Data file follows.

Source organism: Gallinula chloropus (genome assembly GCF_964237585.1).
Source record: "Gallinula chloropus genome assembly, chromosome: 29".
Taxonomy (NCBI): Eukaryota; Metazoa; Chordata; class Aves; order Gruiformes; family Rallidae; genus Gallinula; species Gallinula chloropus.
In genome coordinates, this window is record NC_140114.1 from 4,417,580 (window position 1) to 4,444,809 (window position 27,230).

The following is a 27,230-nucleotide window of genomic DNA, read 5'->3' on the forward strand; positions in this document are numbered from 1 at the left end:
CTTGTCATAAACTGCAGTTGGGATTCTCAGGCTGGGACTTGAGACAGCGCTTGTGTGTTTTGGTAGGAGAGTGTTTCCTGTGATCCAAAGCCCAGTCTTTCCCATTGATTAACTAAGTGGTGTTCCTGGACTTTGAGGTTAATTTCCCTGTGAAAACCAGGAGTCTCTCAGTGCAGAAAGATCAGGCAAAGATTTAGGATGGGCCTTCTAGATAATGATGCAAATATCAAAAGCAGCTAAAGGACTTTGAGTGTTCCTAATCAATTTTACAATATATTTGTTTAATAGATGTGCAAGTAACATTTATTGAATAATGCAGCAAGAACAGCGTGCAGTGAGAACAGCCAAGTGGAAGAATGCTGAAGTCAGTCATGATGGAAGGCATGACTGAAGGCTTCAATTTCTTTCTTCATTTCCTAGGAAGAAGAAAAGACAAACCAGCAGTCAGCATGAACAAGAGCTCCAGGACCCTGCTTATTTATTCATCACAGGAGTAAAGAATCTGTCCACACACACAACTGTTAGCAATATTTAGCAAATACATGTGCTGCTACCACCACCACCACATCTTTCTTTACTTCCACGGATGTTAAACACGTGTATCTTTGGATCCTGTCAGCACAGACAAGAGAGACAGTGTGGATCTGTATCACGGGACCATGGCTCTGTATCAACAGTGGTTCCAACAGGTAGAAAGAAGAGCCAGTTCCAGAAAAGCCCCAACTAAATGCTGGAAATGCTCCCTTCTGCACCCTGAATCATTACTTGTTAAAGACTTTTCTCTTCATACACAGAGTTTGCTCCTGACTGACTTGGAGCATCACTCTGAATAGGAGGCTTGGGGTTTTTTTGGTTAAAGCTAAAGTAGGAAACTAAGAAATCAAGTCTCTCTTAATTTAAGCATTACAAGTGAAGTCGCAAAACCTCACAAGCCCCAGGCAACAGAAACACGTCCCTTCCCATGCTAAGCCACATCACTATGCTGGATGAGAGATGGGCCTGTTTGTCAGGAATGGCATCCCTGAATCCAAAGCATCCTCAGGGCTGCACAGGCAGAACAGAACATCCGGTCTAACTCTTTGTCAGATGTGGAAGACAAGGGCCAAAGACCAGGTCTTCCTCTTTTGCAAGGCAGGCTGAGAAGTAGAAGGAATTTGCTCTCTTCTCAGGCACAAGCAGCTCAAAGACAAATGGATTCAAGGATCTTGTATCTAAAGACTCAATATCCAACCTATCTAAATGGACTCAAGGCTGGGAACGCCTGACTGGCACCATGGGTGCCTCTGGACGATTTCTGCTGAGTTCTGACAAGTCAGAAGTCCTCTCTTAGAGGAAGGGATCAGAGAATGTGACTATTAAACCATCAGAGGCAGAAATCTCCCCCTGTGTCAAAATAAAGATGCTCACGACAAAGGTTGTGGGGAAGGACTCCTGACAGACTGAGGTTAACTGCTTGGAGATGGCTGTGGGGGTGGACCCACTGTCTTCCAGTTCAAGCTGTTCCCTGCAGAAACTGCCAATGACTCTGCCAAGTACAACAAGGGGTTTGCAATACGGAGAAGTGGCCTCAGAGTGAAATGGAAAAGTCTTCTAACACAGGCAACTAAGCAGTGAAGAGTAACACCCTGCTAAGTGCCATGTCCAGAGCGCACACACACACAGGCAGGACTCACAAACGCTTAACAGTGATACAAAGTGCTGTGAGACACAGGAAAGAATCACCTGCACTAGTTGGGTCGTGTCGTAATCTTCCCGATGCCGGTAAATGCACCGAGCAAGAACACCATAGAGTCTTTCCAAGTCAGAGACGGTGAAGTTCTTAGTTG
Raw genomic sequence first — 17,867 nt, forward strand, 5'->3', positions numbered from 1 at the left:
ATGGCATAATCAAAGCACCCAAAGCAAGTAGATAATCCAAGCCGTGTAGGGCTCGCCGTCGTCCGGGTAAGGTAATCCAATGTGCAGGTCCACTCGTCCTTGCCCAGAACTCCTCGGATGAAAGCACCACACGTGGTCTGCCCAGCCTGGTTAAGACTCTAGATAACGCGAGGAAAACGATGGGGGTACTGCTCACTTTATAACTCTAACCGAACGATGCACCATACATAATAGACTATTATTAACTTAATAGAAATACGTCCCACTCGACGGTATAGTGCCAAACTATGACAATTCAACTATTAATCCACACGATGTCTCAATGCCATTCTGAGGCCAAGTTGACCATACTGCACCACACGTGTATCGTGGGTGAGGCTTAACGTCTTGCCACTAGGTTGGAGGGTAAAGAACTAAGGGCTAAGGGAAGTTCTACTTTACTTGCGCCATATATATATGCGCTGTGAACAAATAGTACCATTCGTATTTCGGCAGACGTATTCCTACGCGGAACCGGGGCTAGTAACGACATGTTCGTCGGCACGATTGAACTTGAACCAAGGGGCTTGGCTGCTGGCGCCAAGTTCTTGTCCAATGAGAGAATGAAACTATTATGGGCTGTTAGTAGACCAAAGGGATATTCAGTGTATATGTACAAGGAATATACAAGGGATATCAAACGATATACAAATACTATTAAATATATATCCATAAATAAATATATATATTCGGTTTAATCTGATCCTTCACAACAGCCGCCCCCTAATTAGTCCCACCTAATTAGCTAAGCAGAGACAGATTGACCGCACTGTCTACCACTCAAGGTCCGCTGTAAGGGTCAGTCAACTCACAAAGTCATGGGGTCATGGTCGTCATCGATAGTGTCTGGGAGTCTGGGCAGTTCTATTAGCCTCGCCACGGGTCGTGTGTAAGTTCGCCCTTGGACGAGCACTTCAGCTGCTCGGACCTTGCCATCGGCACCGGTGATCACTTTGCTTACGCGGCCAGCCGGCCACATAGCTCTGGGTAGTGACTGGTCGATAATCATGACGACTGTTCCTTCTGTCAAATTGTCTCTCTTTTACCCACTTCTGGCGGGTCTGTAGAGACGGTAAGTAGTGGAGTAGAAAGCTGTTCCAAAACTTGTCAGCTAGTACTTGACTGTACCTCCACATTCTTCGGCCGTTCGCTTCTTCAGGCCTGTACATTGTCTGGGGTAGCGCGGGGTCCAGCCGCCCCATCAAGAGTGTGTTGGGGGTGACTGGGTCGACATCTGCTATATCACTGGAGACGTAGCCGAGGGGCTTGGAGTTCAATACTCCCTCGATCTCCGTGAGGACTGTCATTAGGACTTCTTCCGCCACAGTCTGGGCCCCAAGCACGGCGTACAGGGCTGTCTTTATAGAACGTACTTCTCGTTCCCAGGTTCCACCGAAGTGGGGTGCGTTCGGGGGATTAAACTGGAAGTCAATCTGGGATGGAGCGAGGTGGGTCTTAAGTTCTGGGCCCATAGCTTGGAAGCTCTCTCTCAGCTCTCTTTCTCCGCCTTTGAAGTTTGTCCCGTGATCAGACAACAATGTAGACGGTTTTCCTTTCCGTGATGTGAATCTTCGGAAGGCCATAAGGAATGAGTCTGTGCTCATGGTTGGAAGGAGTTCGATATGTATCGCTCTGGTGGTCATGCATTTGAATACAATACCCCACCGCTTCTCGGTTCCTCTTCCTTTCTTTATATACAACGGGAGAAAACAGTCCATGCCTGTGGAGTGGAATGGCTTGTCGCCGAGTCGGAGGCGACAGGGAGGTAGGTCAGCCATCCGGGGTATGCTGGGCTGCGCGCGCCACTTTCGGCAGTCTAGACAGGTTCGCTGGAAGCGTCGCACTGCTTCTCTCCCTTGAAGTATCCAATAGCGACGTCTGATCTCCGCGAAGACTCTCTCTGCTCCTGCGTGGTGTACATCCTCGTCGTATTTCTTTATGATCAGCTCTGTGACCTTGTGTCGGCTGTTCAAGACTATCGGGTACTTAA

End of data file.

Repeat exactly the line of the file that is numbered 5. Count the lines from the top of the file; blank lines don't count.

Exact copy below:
The following is a 27,230-nucleotide window of genomic DNA, read 5'->3' on the forward strand; positions in this document are numbered from 1 at the left end: